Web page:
Document Detail


Enhanced liver fibrosis test can predict clinical outcomes in patients with chronic liver disease.
MedLine Citation:
PMID:  20675693     Owner:  NLM     Status:  MEDLINE    
Abstract/OtherAbstract:
BACKGROUND: Clinicians use fibrosis in a liver biopsy to predict clinical outcomes of chronic liver disease. The performance of non-invasive tests has been evaluated against histological assessment of fibrosis but use of clinical outcomes as the reference standard would be ideal. The enhanced liver fibrosis (ELF) test was derived and validated in a large cohort of patients and shown to have high diagnostic accuracy (area under the curve (AUC)=0.80 95% CI 0.76 to 0.85) in identification of significant fibrosis on biopsy.
OBJECTIVE: To evaluate ELF performance in predicting clinical outcomes by following up the original ELF cohort.
METHODS: Patients recruited to the ELF study at seven English centres were followed up for liver morbidity and mortality by examination of clinical data. Defaulting/discharged patients were followed up by family practitioner questionnaires. Primary outcome measure was liver-related morbidity/liver-related death.
RESULTS: 457 patients were followed up (median 7 years), with ascertainment of clinical status in 92%. There were 61 liver-related outcomes (39 deaths). Survival analysis showed that the ELF score predicts liver outcomes, with people having the highest ELF scores being significantly more likely to have clinical outcomes than those in lower-score groups. A Cox proportional hazards model showed fully adjusted HRs of 75 (ELF score 12.52-16.67), 20 (10.426-12.51) and 5 (8.34-10.425) compared with patients with ELF <8.34. A unit change in ELF is associated with a doubling of risk of liver-related outcome.
CONCLUSIONS: An ELF test can predict clinical outcomes in patients with chronic liver disease and may be a useful prognostic tool in clinical practice.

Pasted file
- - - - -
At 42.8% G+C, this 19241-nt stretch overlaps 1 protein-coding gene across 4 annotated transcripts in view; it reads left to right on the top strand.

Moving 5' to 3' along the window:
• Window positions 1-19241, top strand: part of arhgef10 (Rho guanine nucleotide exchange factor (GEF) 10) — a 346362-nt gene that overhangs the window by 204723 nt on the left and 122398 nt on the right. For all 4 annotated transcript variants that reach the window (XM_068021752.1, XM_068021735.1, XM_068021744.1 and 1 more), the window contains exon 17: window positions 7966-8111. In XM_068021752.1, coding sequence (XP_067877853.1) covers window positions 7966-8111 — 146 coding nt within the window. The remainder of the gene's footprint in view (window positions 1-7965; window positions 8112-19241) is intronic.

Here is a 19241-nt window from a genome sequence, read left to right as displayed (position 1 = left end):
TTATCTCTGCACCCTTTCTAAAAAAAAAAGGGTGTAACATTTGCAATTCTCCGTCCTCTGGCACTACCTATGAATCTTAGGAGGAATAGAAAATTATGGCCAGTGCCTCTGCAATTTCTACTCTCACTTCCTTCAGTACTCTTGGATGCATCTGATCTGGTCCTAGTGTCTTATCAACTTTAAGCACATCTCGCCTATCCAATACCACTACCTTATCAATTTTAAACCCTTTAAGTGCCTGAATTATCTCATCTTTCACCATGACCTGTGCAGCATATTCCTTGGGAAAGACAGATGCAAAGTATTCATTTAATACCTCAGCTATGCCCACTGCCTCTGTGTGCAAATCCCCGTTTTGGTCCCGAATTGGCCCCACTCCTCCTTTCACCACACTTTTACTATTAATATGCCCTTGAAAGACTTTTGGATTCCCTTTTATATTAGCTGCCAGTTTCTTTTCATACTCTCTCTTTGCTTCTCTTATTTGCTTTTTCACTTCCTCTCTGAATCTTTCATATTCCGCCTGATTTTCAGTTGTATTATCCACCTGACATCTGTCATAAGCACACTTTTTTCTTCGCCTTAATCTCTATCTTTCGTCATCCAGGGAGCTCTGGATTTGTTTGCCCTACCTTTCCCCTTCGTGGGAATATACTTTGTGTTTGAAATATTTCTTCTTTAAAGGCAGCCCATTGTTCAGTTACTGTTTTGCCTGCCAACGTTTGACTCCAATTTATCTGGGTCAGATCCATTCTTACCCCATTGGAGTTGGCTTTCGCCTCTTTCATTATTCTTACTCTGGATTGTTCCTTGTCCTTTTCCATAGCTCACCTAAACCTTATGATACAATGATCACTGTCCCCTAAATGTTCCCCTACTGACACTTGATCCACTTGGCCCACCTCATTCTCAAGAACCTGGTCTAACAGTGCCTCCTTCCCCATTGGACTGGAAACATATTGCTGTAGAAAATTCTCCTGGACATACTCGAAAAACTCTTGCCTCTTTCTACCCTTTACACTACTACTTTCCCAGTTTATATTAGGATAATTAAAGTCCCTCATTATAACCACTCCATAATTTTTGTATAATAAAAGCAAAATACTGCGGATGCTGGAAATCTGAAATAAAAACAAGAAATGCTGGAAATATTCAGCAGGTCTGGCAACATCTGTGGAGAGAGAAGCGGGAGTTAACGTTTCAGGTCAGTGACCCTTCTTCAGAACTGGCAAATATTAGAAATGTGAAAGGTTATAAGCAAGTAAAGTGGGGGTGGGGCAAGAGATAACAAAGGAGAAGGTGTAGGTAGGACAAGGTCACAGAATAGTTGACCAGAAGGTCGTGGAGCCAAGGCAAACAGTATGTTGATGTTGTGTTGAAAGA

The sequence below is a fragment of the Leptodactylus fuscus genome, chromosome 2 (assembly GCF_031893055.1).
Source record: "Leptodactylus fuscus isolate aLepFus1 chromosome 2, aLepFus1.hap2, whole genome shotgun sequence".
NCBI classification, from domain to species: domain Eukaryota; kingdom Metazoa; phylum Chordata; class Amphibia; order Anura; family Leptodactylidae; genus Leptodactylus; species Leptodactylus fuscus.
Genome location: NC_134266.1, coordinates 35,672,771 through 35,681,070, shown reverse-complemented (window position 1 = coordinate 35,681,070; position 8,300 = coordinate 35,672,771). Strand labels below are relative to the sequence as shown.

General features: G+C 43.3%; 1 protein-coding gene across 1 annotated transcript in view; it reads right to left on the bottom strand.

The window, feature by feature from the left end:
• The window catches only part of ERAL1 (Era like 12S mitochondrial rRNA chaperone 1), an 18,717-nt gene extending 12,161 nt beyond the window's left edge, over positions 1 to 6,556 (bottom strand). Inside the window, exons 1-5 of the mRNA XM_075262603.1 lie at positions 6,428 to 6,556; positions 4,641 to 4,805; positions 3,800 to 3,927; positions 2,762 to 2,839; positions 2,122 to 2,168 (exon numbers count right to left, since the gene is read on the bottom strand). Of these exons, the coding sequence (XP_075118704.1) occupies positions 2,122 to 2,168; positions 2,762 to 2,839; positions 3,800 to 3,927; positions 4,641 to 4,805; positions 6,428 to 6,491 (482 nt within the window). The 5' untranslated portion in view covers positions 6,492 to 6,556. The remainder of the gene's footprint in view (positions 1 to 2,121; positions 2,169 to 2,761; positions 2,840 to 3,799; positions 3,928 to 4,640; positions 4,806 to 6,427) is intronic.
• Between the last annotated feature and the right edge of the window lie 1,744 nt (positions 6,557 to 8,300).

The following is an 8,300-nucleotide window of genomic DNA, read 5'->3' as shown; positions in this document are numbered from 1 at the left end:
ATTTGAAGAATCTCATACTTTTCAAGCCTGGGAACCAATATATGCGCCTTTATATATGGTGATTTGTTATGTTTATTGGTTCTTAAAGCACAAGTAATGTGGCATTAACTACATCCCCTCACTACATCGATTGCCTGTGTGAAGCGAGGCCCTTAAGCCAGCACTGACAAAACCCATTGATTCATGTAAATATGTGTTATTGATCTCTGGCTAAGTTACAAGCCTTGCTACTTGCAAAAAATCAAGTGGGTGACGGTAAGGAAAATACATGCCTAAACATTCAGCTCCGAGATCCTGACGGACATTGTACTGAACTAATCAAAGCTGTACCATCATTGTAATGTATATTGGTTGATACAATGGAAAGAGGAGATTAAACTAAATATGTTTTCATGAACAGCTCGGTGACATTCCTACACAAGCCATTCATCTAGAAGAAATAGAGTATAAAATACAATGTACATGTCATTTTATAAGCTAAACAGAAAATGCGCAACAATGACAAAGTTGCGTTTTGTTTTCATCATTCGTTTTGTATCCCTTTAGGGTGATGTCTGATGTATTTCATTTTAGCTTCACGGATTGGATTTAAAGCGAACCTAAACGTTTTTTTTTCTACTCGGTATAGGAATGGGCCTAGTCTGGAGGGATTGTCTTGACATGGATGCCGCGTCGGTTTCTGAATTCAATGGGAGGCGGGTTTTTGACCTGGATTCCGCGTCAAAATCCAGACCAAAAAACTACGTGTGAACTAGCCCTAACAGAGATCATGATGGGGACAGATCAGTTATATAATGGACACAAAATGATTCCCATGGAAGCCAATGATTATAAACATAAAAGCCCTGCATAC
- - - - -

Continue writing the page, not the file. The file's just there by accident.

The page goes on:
Authors:
Julie Parkes; Paul Roderick; Scott Harris; Christopher Day; David Mutimer; Jane Collier; Martin Lombard; Graeme Alexander; John Ramage; Geoffrey Dusheiko; Mark Wheatley; Carol Gough; Alastair Burt; William Rosenberg
Related Documents :
10076783 - Amantadine hydrochloride decreases serum alt activity without effects on serum hcv-rna ...
12626283 - Clinical correlation of antimitochondrial antibodies.
22591733 - Flow control techniques for onyx embolization of intracranial dural arteriovenous fistu...
Publication Detail:
Type:  Evaluation Studies; Journal Article; Multicenter Study; Research Support, Non-U.S. Gov't     Date:  2010-07-30
Journal Detail:
Title:  Gut     Volume:  59     ISSN:  1468-3288     ISO Abbreviation:  Gut     Publication Date:  2010 Sep 
Date Detail:
Created Date:  2010-08-30     Completed Date:  2010-10-07     Revised Date:  2014-02-19    
Medline Journal Info:
Nlm Unique ID:  2985108R     Medline TA:  Gut     Country:  England    
Other Details:
Languages:  eng     Pagination:  1245-51     Citation Subset:  AIM; IM    
Export Citation:
APA/MLA Format     Download EndNote     Download BibTex
MeSH Terms
Descriptor/Qualifier:
Adolescent
Adult
Aged
Biological Markers / blood
Biopsy
Chronic Disease
Epidemiologic Methods
Female
Humans
Liver / pathology
Liver Cirrhosis / diagnosis*,  etiology,  pathology
Male
Middle Aged
Outcome Assessment (Health Care) / methods
Prognosis
Young Adult
Grant Support
ID/Acronym/Agency:
G106/1138//Medical Research Council; //Medical Research Council
Chemical
Reg. No./Substance:
0/Biological Markers
Comments/Corrections
Comment In:
Gut. 2011 Oct;60(10):1442-3; author reply 1443-4   [PMID:  21159895 ]
Gut. 2010 Sep;59(9):1165-7   [PMID:  20587543 ]

From MEDLINE®/PubMed®, a database of the U.S. National Library of Medicine


Previous Document:  The management of gastric polyps.
Next Document:  Early features of acute-on-chronic alcoholic liver failure: a prospective cohort study.